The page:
TLR4 Polymorphisms and Ageing: Implications for the Pathophysiology of Age-Related Diseases
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Innate immunity provides a first line of host defense against infection by recognizing and killing microbes while simultaneously activating an instructive immune response. Toll-like receptors (TLRs) are principal mediators of rapid microbial recognition and function mainly by detection of pathogen-associated molecular patterns that do not exist in the host. Recognition of their ligands leads to a series of signaling events resulting in acute host responses, involved in killing pathogens.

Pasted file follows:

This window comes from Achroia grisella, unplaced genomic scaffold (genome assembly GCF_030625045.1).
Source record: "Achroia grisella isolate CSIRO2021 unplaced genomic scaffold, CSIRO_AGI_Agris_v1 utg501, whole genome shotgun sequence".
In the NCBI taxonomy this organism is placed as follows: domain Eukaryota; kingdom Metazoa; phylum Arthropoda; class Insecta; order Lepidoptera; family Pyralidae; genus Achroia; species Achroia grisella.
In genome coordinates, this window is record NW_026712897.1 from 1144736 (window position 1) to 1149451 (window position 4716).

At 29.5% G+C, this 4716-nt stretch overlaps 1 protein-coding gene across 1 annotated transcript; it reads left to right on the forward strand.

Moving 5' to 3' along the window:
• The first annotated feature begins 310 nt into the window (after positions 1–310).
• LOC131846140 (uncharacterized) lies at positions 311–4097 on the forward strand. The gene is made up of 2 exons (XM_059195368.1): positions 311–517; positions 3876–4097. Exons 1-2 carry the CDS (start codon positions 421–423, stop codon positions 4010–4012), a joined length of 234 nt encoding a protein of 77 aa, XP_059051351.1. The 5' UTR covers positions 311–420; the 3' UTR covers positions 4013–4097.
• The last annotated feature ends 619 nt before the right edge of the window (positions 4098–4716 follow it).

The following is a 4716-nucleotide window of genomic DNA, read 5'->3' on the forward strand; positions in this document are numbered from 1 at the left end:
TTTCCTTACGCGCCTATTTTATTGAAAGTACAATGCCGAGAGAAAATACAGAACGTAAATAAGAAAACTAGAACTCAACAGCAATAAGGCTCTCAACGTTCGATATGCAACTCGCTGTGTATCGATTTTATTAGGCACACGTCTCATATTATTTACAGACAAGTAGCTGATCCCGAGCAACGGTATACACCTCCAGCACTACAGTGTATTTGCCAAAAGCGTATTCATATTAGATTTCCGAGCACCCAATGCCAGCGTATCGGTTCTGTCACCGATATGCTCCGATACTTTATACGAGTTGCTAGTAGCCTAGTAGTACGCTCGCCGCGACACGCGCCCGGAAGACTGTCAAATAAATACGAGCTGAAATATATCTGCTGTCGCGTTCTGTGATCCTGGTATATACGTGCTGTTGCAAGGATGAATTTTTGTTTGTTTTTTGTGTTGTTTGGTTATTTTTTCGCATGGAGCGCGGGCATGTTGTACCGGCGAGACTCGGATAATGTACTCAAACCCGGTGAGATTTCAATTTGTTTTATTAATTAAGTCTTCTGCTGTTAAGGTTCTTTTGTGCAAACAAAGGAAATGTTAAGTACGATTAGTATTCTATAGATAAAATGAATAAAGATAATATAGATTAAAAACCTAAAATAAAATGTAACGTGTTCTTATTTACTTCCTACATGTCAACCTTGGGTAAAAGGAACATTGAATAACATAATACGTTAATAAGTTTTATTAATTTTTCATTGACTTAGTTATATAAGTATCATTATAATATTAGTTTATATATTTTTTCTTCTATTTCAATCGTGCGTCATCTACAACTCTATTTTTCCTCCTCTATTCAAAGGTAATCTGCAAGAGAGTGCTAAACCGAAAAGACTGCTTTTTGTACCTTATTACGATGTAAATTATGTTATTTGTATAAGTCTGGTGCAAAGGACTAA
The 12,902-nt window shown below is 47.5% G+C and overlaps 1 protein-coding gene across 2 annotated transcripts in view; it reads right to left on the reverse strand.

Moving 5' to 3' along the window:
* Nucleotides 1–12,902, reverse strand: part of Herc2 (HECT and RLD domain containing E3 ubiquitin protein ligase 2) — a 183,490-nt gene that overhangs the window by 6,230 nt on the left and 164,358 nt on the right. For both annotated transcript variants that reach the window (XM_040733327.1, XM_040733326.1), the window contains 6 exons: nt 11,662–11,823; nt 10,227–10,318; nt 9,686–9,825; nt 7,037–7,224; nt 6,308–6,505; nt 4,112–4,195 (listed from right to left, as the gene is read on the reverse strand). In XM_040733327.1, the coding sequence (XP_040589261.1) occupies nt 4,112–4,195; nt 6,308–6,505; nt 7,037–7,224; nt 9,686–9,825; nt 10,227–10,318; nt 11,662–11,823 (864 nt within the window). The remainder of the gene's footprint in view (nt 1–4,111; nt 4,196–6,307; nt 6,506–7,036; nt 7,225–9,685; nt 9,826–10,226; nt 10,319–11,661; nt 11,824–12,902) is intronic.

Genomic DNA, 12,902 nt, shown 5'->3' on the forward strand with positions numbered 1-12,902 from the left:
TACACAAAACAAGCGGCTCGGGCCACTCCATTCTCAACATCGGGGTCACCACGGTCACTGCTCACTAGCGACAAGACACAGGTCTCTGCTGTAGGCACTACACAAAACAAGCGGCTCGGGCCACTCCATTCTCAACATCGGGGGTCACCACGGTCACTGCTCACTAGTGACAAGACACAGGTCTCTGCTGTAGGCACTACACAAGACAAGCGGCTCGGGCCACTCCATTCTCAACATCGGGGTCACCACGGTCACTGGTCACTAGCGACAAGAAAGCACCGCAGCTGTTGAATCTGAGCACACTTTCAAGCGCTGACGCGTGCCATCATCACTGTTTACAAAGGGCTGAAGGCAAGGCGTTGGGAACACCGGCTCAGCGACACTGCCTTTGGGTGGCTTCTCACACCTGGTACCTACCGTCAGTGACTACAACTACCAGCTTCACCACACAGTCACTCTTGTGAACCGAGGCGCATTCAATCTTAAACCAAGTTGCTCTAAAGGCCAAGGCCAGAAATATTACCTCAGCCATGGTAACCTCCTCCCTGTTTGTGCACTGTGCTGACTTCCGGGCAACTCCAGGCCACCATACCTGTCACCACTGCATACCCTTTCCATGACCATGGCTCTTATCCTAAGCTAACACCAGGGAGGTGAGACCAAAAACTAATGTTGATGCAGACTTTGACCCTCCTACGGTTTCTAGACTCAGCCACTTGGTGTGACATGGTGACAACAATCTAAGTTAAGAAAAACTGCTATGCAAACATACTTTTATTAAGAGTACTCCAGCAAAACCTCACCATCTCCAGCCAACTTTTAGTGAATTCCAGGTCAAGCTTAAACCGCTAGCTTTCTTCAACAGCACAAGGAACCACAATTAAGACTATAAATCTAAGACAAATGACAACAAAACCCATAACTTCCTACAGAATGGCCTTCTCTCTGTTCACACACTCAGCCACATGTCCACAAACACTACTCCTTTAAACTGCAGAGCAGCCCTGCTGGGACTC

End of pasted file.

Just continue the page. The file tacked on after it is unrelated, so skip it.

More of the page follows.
We describe the involvement of TLR4 polymorphisms in ageing, and in particular in age-related diseases, suggesting the crucial role of molecules of innate immunity in pathophysiology of these diseases. Hence, we observed that pro-inflammatory alleles may be related to unsuccessful ageing, such as Alzheimer’s disease, prostate cancer, and atherosclerosis; in contrast, the control of inflammation by anti-inflammatory alleles may result in increased longevity and successful ageing. Finally, a possible therapeutic approach to delay age-related diseases is outlined.